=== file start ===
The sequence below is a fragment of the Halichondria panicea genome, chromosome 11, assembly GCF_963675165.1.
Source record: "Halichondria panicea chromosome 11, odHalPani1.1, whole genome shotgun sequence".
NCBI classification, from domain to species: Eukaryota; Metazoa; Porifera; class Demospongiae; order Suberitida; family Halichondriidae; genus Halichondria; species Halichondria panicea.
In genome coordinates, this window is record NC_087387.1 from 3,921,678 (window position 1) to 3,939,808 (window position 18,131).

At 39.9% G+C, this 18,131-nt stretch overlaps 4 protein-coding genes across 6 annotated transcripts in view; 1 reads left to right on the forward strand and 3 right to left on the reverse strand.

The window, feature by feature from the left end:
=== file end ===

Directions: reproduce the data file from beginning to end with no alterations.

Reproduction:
The sequence below is a fragment of the Halichondria panicea genome, chromosome 11, assembly GCF_963675165.1.
Source record: "Halichondria panicea chromosome 11, odHalPani1.1, whole genome shotgun sequence".
NCBI classification, from domain to species: Eukaryota; Metazoa; Porifera; class Demospongiae; order Suberitida; family Halichondriidae; genus Halichondria; species Halichondria panicea.
In genome coordinates, this window is record NC_087387.1 from 3,921,678 (window position 1) to 3,939,808 (window position 18,131).

At 39.9% G+C, this 18,131-nt stretch overlaps 4 protein-coding genes across 6 annotated transcripts in view; 1 reads left to right on the forward strand and 3 right to left on the reverse strand.

The window, feature by feature from the left end: